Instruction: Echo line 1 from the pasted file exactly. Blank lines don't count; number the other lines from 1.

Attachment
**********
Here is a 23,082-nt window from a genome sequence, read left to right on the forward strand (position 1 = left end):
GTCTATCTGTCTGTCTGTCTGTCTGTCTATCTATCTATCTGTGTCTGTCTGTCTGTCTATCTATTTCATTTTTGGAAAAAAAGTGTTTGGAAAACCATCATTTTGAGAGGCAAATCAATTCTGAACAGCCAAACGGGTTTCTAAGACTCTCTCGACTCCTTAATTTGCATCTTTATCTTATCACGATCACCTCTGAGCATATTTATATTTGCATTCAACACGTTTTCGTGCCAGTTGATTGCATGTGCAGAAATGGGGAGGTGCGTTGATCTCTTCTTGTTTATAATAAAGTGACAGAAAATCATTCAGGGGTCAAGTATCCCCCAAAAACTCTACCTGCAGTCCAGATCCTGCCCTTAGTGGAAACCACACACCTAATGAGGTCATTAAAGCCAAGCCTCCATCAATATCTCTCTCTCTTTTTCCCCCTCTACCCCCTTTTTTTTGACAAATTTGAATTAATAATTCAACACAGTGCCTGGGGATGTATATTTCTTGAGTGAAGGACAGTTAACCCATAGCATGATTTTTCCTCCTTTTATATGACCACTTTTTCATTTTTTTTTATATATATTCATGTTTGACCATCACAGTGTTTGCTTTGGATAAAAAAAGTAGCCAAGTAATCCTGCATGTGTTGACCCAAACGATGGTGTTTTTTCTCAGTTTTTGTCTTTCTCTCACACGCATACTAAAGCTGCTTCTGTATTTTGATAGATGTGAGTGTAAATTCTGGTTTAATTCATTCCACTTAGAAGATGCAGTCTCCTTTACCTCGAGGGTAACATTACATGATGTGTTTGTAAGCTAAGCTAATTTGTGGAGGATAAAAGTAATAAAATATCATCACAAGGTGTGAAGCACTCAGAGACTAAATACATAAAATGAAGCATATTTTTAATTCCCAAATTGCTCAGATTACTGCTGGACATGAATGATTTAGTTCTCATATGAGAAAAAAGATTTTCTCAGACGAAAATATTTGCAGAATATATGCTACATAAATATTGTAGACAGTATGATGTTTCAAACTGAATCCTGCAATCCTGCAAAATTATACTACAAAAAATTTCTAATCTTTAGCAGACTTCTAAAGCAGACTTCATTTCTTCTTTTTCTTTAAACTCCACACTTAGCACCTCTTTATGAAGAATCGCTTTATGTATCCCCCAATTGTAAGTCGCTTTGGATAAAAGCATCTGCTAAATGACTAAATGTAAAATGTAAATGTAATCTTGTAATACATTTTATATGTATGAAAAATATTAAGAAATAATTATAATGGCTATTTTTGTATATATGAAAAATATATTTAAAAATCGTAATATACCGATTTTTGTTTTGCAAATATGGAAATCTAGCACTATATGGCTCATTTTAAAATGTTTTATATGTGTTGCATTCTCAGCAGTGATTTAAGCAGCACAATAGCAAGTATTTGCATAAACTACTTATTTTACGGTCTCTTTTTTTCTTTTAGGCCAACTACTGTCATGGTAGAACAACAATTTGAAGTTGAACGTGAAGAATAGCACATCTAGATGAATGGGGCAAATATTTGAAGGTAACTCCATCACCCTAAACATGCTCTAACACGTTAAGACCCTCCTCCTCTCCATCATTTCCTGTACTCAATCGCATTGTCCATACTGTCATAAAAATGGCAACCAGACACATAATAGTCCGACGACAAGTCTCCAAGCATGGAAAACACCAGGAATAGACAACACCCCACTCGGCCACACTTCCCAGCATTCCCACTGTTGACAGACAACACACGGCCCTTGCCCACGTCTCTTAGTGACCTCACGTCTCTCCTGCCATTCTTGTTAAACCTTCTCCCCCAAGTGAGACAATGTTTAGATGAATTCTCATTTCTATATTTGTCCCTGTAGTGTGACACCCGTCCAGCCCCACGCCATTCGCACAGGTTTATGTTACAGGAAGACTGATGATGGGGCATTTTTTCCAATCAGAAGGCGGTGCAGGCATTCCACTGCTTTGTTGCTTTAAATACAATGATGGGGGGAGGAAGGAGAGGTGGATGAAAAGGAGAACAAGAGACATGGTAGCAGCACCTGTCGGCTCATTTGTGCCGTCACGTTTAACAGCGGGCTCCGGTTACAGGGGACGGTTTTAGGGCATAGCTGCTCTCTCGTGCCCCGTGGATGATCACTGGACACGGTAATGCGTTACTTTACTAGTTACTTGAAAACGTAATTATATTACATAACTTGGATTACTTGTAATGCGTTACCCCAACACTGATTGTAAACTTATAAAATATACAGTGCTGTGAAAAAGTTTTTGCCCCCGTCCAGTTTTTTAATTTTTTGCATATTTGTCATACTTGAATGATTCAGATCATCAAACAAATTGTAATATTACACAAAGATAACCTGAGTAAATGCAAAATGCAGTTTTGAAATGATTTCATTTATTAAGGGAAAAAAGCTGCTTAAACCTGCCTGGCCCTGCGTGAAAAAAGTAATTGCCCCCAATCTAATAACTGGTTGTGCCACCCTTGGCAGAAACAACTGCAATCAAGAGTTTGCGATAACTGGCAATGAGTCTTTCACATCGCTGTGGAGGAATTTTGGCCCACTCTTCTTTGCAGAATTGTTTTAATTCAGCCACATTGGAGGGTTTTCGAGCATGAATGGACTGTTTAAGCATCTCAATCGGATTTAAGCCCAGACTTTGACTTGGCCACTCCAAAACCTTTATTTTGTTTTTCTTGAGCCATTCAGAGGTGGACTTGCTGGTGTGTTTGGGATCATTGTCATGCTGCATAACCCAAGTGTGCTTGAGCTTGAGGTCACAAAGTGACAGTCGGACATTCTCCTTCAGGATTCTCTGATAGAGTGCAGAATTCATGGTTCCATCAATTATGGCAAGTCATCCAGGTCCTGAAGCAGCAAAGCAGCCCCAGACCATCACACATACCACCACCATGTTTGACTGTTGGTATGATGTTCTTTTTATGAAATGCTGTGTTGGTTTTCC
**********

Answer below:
Here is a 23,082-nt window from a genome sequence, read left to right on the forward strand (position 1 = left end):